I want to both teach you what I know, or what has worked for me and I want to learn from each of you.
I want you to keep taking pictures as your seeds grow to show us how they are doing. I like to keep the pictures going until we plant them outside and we can keep showing our pictures after they are planted.
In this way, seeing many different environments we all learn new things.
One more very important thing. Is it perfectly ok if one or more plants do not survive, we learn just as much from what does not work as we do from what does work. Plus, what might work in one environment may not work as well in another. As I said, there is no pass or fail. I have been gardening for a very long time. I personally like to push the limit, I like to try growing plants that don't normally grow in my area. And still, after all this time I have my share of fail . But, I don't let that stop me, as there is always a next season where I can try a different way.
The pictures below show my own set up. Nothing fancy, I bought the lights at Lowes some years ago for $10 each and the natural sunlight bulbs for $7 a two pack. I think the 4' lights are up to like $13 or $14 dollars now. But they are much cheaper in price then a 'grow light'. In short you don't need to spend tons of money on 'grow lights'. These shop lights work just as well.
The one thing to notice with these lights is that they hang from chains and can be moved close to your seedlings or farther away.
You want your lights to be about 4" above your seedling pot. If they are up to high your seedlings will keep growing just to reach enough light and will be thin and spindly. Most likely they will not survive. If they are to close to the plant the light will burn it. This 'rule of thumb' goes for any plant you start from seed.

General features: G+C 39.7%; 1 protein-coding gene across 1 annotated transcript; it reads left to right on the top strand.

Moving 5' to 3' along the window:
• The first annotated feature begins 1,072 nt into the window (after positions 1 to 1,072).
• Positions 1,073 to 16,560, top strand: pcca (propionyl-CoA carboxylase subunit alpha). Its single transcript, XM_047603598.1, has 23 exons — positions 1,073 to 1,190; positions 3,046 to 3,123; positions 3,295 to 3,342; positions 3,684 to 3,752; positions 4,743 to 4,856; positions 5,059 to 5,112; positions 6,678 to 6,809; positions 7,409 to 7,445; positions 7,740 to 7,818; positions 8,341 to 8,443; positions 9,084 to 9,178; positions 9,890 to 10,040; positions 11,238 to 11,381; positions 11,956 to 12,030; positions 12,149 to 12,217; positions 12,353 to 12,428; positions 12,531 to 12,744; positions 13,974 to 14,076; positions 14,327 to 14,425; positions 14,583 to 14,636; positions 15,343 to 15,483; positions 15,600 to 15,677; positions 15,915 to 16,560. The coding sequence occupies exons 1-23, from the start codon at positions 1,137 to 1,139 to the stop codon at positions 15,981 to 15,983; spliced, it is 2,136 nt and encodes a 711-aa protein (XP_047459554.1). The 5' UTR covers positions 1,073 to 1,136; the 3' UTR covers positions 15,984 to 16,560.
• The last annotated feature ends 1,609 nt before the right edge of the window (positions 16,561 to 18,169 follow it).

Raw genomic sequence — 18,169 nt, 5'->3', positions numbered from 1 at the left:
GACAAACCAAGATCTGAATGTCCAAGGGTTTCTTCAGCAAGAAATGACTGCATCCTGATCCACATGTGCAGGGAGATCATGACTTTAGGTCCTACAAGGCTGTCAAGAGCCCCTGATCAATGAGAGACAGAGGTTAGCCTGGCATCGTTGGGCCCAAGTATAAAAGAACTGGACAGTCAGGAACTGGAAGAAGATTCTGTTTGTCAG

As you can see in this picture I have one light down low and other up higher. I usually use the front light to start the seeds and when the seedlings outgrow the small pot I will move them to the back lights and bring it down again about 4" above the plants and keep moving the light higher up as my plants get larger.
In my set up, I used a couple of old shed doors for a table top and some old metal sawhorses to hold them up.( I love to re-purpose old things.) But any sturdy table top will do.
Here is another angle of my grow space~
This is my plant room~(if you participated in any of my other grow outs, yes this is a much different room as we had a new home put on our land and my plant room is filled with east and south facing windows )
But as you can see, even tho I have many windows, the winter sun is still not quite strong enough here in the north to start seeds. I still need the shop lights~
I put the lights on when I get up in the morning and then just turn them off at night. I try to minic the normal hours of spring daylight and nighttime.
So that's about it for this first post. I have seeds going out tomorrow to some participants, so in about 5 days from now I will go ahead and start my seeds and take more pictures to show you how I do it. After that, we can all start.
Again, Welcome and Happy planting!!!
Great to see you here~Good question!! If any of the other members have another answer then chime in.
Well I looked up your question and I found various things~here is the link
But I would say if you only have one bulb, it might be enough to grow one or two plants but that would be it. You will be getting enough seed to grow many plants.
Plus you need to have the ability to bring the bulb close enough to the top of the plant at it's various stages of growth to keep it from getting spindly.
Your best bet would be to read thru those various articles and go to Lowes and pick up one of the cheap 4ft shop lights and the natural sunlight bulbs. Or bulbs that emit both red and blue light.
If you can't do that tho, then I say try growing just one or two plants under your light and see what happens.
Usually in grow outs people try all kinds of different things to see if they will work. If they do, great, then we all found something else that works, it if does not work, then we all know not to try that method.